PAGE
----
How Structure Will Save Your Story

Recently I’ve been teaching story structure again, and reminding myself about all the ways structure works in a story. There is a lot of talk about plotting – how to plot, how to outline, how to talk to your plot, how to pattern it like this or that. But I think if you don’t “get” structure, you won’t achieve strong plots.

What’s the difference? To me, structure is the underpinning. Like when you build a house, you start with a concrete slab or foundations, and you build a frame and roof trusses. Then whatever kind of house you want – timber, brick, cladding, with tiles or iron or shingles – goes on top. If you’ve ever stopped and looked at a house being built, that frame is like a skeleton, and often you can’t tell what the final house might be. You can see, though, what will hold it up. Builders have rules, too. How far apart the uprights and beams have to be, how many trusses to use, etc. You get the picture.

Story structure is the same. Once your story is written, whether it’s a novel or a film (or even a picture book), you can’t see the structure. And nor should you. But it needs to be there, holding up your plot and characters so they don’t fall into holes. Especially that big hole right in the middle. Once you understand structure and how to apply it, I think your confidence in plotting will rise and you will write much better novels.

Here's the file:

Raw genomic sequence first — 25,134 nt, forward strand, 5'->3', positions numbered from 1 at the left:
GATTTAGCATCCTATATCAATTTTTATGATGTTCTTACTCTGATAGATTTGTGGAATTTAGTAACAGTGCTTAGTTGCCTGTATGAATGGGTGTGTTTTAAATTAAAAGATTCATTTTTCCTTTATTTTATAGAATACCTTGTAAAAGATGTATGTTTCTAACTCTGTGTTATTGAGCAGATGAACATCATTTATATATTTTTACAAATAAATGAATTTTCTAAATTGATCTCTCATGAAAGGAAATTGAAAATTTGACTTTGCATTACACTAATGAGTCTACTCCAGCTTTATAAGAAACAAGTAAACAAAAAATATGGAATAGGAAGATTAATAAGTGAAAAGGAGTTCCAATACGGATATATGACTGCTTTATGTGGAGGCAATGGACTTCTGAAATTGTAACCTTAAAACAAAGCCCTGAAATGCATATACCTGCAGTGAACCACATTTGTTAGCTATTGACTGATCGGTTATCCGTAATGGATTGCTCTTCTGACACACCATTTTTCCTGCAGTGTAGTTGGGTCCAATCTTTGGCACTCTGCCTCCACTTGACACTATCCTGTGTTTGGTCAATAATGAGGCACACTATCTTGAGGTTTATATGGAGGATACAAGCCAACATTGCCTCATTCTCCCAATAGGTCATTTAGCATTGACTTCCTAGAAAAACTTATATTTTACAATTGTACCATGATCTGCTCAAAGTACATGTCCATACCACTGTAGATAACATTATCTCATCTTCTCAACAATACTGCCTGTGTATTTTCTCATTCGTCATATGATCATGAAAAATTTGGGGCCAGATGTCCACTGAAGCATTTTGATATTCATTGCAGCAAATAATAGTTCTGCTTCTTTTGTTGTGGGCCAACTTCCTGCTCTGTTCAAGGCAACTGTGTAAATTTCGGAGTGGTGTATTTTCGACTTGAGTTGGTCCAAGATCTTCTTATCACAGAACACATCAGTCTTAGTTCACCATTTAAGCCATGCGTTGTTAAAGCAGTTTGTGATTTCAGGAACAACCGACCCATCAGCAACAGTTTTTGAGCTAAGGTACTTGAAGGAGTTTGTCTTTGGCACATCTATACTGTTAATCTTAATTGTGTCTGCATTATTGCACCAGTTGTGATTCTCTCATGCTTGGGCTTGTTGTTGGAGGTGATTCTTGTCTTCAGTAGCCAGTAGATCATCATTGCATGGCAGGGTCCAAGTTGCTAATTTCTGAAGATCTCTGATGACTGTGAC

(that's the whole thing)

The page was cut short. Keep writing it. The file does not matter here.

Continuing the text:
Is it a formula? A recipe? A set of rules that will restrict you? No. It’s like a lot of other things in writing. Once you understand how it works, how to use it effectively, it will become a natural tool that fits in among all the others. It’ll be useful no matter how you write. If you like to plan and plot, you’ll use it up front. If you like to write and write, and then see what you have, you can use it later in revision.

I’ll explain a couple of different structures you can use, how to spring off from them into other kinds of stories, and where to find out more about how it all works. Stay tuned.

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